I wouldn’t mind reclaiming my high school nickname: Legs. It’s kind of cute. “Hey Legs!” my favorite school administrator would shout when she saw me roaming the halls, having absconded from class. I would look down at my knees feeling all the traits implied by that sassy little nickname: daring, provocative, cute, outrageous. I would grin at her and pull down my skirt a couple inches, as if to say, “Thanks for the heads up.” At Ramaz, the modern Orthodox day school I attended, my knees were absolutely unwelcome. She was saving me from a potential “tzniut (modesty) violation” by a serious dress code enforcer down the hall.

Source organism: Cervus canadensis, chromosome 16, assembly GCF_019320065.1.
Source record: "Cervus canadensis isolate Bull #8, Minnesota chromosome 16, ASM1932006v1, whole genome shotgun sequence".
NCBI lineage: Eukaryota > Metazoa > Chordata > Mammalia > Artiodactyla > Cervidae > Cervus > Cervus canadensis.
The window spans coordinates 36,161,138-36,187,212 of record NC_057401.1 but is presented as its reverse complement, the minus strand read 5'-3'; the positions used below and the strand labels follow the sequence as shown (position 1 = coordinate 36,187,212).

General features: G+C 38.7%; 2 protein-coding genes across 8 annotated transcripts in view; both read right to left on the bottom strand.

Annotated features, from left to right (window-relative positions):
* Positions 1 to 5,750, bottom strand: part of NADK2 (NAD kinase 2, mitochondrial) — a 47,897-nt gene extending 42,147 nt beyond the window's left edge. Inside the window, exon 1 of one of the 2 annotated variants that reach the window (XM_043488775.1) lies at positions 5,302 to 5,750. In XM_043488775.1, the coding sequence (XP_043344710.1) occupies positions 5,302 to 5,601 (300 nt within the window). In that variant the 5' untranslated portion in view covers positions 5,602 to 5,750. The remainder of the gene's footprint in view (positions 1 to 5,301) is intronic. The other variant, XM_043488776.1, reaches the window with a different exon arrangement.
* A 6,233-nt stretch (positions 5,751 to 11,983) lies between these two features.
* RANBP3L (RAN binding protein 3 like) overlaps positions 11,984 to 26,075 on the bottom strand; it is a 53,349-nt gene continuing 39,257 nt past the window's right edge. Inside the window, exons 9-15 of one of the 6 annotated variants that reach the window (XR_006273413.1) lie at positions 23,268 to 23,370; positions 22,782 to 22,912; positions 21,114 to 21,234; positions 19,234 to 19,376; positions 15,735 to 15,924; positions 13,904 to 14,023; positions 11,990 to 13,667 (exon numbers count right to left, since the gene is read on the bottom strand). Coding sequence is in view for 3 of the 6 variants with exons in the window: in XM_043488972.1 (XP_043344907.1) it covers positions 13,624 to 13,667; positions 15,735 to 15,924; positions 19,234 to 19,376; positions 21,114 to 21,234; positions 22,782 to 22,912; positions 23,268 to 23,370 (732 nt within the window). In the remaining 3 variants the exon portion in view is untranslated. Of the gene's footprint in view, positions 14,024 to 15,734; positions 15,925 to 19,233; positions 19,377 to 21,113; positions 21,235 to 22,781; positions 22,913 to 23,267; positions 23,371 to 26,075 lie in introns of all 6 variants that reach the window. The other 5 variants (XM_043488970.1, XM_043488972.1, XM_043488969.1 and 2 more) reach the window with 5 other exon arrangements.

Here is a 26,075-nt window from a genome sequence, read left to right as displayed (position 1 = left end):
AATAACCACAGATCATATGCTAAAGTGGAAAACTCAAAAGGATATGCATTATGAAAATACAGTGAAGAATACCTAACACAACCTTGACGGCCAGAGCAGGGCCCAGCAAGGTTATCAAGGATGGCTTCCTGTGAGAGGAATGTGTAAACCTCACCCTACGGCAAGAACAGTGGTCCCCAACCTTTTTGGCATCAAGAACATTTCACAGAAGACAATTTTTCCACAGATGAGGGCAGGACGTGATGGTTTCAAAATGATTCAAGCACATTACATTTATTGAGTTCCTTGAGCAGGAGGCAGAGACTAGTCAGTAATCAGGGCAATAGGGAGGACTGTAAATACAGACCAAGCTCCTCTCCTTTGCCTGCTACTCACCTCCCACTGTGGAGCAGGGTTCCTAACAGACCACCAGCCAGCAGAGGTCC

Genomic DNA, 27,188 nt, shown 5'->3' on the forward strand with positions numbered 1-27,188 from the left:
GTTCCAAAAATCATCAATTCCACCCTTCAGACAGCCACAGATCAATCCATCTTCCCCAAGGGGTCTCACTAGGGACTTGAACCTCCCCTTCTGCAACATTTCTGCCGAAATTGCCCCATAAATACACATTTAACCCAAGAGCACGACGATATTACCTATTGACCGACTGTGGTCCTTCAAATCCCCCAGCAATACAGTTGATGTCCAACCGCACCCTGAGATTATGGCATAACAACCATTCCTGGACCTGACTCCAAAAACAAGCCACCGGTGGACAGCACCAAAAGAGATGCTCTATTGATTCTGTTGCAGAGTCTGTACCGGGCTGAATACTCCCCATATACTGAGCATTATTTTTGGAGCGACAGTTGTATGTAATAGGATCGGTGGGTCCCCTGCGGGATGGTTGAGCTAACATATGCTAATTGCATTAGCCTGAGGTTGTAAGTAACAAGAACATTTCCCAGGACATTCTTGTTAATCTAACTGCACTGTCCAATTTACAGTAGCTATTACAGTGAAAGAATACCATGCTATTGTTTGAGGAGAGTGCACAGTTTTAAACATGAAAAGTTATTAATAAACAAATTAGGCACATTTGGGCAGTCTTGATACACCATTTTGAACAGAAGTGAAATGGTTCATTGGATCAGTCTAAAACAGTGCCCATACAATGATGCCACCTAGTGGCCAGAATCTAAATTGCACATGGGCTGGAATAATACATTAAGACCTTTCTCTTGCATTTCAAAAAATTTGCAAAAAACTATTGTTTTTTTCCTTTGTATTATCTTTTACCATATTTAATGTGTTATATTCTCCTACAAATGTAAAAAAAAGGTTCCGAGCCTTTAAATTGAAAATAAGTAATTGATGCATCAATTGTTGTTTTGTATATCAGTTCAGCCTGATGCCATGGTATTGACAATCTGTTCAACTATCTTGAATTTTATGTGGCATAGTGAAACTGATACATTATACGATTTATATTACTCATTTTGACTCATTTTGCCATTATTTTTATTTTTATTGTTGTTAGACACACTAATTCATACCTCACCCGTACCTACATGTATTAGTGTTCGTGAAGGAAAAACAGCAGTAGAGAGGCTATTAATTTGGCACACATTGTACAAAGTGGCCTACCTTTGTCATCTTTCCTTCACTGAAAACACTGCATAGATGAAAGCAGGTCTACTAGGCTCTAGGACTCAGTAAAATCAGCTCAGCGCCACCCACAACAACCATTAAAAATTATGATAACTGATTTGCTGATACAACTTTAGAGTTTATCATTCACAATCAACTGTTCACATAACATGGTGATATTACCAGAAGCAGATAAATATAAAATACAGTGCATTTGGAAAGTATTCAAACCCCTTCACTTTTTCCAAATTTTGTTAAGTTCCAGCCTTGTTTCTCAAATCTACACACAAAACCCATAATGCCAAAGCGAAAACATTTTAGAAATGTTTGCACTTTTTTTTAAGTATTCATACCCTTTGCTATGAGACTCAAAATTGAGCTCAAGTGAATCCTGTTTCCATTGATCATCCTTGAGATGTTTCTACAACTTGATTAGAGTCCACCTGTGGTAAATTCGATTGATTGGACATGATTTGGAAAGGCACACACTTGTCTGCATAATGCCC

After davening every morning, one rabbi or another would deliver our morning announcements, which on a typical day went something like this: “There’s cereal in the lunchroom for those who want breakfast. There’s a winter clothing drive going on, so bring coats and scarves to the office. And…girls! Because of recent complaints about dress code, we feel the need to restate the requirements for sleeve and skirt length. The test for shirts is as follows: when you raise your arms above your head, your shirt should not rise to expose your midriff. As for skirts—how many times do we need to say this?!—your skirts should not be above-the-knee, nor should they be to-the-knee. They should cover your knees! If your skirt does not cover your knees, you will be sent to the office.” More than once (hence the nickname), I had been sent to the office, where a huge, shapeless, black garbage bag of a skirt awaited girls convicted of dress code violations.